It's a great pool, don't get me wrong, but I would have liked to know beforehand that I was going through the grief of the body cavity search, the temperature check, the health check, and everything else for the benefit of swimming in the warm up pool.

The real pool is still being used for the entertainment of domestic Chinese tourists. See this article for more details. They have an Astroturfed stage overhanging the starting blocks at the far edge of the competition pool, where dancers will be performing, and probably jumping into the pool to do synchronized swimming. They have plastic banners laser printed with palm trees draped around the edges of the pool. They're trying to make the pool look like a lake surrounded by a forest to complement the dancing performance they have at night.

The warm up pool of the Water Cube is very nice, if you can get a lane to yourself. The air filtration of the building seems really good. The water is crystal clear and seems to not be overly chlorinated, which is impressive considering the large number of swimmers. When I had a lane to myself for 15 minutes or so, it felt really fast. I've swum laps in hundreds of pools over the years, and I can say that this Olympic warm up pool would be great to train or compete in. I'm sure the competition pool is even better.

Most of the time though, you'll not have a lane to yourself. You'll be bumping and grinding with people, and you might even get gouged from someone's overgrown yellow toenail. I wrote about swimming in China a few years ago, and as much as I can tell, nothing's really changed much since then.

One complaint: there were pubic hairs all over the locker room showers. Pubes on the floor, pubes on the shower walls, pubes in the soap dish in the shower, pubes on the towel rack in the shower. How do you get your pubes in the soap dish, anyway? That had to be deliberate. It's just very gross.

Make sure that you keep track of the time while you're swimming. You're limited to exactly two hours from the time they give you your locker key to the time you return it. If you take two hours and five minutes because the showers were crowded, the service desk is going to ask you to pay more money.

In closing, if you're around Beijing, swing by the Water Cube with your deep water certification card. I'd highly recommend this experience, even though there's some hassle and complex process involved. And you might get pubes in your soap. Go and use the urinals that Michael Phelps used, go for a swim in the warm up pool, and take some pictures. You'll have fun.


Blogger Annoyingzhang said...

Stupid asterisk!! I';; defiantly swim int he water cube when i visit Beijing!!

4:51 PM  
Anonymous Anonymous said...

Hey, would you know the hours for the Water Cube.?How many days a week? From what time opening to closing? Cant seem to find this information anywhere. Also, seems strange to go to all the trouble to make the place a nice tourist attraction and not keep the locker rooms clean from hairs everywhere...???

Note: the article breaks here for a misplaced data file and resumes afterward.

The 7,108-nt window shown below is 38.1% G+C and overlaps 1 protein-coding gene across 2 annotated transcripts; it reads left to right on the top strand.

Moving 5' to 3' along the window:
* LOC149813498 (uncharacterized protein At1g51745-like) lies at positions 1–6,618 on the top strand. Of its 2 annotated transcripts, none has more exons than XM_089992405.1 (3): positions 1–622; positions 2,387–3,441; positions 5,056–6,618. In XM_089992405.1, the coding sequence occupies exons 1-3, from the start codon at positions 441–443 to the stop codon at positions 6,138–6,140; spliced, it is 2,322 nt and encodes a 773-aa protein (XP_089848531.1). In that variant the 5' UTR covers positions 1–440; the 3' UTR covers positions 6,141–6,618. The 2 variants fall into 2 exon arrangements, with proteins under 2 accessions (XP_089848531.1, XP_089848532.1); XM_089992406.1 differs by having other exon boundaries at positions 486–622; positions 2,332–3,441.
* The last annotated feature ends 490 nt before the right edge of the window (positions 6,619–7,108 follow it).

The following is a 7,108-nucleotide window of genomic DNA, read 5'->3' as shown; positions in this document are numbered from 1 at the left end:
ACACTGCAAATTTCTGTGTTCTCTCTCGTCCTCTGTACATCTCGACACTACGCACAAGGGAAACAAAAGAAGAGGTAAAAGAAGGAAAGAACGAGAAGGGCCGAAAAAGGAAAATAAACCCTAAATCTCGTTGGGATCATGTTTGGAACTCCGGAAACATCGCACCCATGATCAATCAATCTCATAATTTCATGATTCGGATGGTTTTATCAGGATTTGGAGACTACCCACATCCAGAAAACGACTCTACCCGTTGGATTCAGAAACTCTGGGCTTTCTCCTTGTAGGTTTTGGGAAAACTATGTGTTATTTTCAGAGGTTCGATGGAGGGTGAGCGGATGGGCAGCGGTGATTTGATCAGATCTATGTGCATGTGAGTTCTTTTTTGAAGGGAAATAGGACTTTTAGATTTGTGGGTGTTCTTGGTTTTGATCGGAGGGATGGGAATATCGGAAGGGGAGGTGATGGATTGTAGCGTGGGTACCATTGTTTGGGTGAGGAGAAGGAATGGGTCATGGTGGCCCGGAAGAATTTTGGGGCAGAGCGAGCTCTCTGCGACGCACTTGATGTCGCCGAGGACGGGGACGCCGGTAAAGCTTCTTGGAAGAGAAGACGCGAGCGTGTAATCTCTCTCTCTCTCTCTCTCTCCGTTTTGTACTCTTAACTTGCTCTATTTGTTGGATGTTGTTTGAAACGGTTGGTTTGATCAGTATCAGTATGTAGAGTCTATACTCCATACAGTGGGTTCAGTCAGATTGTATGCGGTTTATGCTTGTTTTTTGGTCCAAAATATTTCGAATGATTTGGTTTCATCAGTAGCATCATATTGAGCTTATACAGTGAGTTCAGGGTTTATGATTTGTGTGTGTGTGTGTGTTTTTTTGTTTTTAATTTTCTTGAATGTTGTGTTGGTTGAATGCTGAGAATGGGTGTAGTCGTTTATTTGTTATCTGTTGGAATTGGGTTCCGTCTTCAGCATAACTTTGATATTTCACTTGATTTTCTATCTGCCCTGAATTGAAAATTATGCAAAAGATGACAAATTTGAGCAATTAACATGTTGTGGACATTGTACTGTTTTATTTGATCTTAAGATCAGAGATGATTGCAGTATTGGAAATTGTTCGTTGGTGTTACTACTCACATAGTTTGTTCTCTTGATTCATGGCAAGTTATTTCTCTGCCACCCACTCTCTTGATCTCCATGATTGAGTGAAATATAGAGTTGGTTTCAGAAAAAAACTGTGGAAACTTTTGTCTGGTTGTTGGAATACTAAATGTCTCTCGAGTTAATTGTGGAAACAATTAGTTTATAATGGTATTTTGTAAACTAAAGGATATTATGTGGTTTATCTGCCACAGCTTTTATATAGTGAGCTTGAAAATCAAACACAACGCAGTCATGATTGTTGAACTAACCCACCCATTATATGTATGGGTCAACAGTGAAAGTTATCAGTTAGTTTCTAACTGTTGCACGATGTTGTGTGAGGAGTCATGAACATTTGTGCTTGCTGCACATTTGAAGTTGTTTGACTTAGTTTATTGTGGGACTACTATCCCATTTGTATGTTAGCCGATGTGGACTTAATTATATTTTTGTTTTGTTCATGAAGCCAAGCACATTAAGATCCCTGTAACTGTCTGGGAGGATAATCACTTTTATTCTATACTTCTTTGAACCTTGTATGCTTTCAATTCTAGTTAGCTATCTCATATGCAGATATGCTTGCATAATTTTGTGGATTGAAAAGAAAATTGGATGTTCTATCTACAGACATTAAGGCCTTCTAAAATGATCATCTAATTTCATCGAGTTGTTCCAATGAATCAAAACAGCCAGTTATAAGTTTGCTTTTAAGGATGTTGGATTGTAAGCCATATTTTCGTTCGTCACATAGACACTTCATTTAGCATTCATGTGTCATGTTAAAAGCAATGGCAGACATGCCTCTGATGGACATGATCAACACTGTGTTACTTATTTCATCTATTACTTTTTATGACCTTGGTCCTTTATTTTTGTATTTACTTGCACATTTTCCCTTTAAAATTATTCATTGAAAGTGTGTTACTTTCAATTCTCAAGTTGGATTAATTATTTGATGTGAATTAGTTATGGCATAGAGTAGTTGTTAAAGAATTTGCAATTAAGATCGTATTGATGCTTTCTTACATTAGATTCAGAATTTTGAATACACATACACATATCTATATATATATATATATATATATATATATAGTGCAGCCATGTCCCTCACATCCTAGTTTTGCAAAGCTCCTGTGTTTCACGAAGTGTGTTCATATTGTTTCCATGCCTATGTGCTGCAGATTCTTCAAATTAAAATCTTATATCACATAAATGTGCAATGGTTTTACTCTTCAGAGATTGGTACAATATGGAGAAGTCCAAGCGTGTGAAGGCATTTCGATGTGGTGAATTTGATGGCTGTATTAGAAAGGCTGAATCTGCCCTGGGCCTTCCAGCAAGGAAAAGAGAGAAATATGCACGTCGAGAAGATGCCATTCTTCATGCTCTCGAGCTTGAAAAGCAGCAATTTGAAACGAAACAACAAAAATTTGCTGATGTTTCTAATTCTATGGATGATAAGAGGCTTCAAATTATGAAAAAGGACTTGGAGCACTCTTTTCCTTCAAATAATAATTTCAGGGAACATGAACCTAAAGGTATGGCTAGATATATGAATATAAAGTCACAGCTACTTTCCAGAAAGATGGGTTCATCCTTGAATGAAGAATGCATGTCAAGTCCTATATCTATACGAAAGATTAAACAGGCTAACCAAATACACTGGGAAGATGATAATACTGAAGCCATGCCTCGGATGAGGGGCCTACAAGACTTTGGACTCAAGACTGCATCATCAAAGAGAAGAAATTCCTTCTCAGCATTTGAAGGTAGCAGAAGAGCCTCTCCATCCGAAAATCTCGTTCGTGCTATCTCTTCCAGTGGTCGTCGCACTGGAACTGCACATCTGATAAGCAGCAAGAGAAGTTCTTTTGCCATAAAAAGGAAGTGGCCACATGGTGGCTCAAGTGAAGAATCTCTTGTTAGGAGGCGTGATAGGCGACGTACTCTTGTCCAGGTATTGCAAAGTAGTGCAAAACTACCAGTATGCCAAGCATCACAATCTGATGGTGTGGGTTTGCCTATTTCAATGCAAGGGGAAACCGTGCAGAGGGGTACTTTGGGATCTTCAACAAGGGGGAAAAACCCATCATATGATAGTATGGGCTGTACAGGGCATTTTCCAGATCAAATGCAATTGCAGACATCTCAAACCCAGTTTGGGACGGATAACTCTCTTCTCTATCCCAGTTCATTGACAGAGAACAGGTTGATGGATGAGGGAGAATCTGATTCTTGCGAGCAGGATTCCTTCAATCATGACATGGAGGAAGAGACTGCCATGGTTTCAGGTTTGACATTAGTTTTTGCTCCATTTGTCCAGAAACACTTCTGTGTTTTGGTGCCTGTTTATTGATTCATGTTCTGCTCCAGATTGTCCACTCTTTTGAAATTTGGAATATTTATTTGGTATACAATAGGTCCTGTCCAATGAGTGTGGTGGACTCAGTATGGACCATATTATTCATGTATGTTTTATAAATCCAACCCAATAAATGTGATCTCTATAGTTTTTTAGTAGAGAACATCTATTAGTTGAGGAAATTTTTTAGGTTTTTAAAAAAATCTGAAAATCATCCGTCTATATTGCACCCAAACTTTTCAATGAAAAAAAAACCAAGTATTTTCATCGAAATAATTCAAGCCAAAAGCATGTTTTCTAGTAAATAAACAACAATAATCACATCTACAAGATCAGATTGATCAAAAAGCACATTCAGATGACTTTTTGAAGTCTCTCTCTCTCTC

3:42 AM  
Blogger Valentina said...

This comment has been removed by the author.

5:12 AM  
Anonymous Anonymous said...

Thank you so much for posting this! You just saved me an entire day and energy cursing the Chinese.

7:58 PM  
Anonymous Anonymous said...

Thanks for the informative article. If you want to swim in a real Olympic Pool, go to Munich in Germany. There, you can swim without any hassle in the original pool, where Mark Spitz won his Gold medals in 1972. Also a great architectural highlight.

1:50 PM  
Blogger Katy W said...

This is by far the most informative thing on the web about swimming at the Cube. Just thought I would update for August 2011:

- buy tickets on the east side (opposite the stadium), booths 7, 8, 9, cost 50Y. These now have signs telling you that you swim in the warmup pool! There are some guys who look like touts selling tickets right by the booths, but they are apparently genuine.
- enter at the south end of the cube and follow signs to the warmup pool.
- *if you want to lane swim* then just before going downstairs, pay 20Y for the deep water certificate "application" (just another ticket that they stamp with the date).
- there's no health check any more.
- give your stamped ticket and photo to the desk, fill in a card, receive a wristband, swim 4 lengths, return wristband, swim anywhere.
- the pool has been divided in half, so there are just 5 lanes for lane swimming now. I went on a Sunday evening and it was not crowded.

I don't know where you get your photo taken, as thanks to this blog I took one with me - but there were a bunch of identical-looking sheets of 4 small photos, so they must be available.

It was open to 8pm with the last admission 7.30pm. The changing rooms were hot/humid, and the showers were crowded, but the swim itself was good.

10:44 AM  
Anonymous Anonymous said...

In all likelihood, Phelps probably peed in the pool more than he peed in any of those urinals. Most swimmers pee in the pool, even when they aren't wearing a Speedo LZR that take 40 minutes to put on and off.

7:54 PM